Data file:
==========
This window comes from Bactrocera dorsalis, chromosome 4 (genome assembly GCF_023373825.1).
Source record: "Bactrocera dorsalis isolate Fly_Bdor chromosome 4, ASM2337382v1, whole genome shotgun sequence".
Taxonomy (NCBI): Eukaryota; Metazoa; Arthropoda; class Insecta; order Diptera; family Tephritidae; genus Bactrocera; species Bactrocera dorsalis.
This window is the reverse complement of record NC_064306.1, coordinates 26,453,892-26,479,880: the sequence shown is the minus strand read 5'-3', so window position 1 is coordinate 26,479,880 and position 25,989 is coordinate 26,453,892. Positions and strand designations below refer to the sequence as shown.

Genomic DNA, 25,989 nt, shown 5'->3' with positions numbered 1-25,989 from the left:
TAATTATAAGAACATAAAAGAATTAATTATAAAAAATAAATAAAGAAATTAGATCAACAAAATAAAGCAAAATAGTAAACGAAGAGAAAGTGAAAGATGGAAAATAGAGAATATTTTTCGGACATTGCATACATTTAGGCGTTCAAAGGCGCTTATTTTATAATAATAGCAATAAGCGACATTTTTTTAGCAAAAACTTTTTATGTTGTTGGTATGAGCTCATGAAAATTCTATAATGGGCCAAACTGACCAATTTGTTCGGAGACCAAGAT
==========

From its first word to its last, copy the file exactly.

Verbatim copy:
This window comes from Bactrocera dorsalis, chromosome 4 (genome assembly GCF_023373825.1).
Source record: "Bactrocera dorsalis isolate Fly_Bdor chromosome 4, ASM2337382v1, whole genome shotgun sequence".
Taxonomy (NCBI): Eukaryota; Metazoa; Arthropoda; class Insecta; order Diptera; family Tephritidae; genus Bactrocera; species Bactrocera dorsalis.
This window is the reverse complement of record NC_064306.1, coordinates 26,453,892-26,479,880: the sequence shown is the minus strand read 5'-3', so window position 1 is coordinate 26,479,880 and position 25,989 is coordinate 26,453,892. Positions and strand designations below refer to the sequence as shown.

Genomic DNA, 25,989 nt, shown 5'->3' with positions numbered 1-25,989 from the left:
TAATTATAAGAACATAAAAGAATTAATTATAAAAAATAAATAAAGAAATTAGATCAACAAAATAAAGCAAAATAGTAAACGAAGAGAAAGTGAAAGATGGAAAATAGAGAATATTTTTCGGACATTGCATACATTTAGGCGTTCAAAGGCGCTTATTTTATAATAATAGCAATAAGCGACATTTTTTTAGCAAAAACTTTTTATGTTGTTGGTATGAGCTCATGAAAATTCTATAATGGGCCAAACTGACCAATTTGTTCGGAGACCAAGAT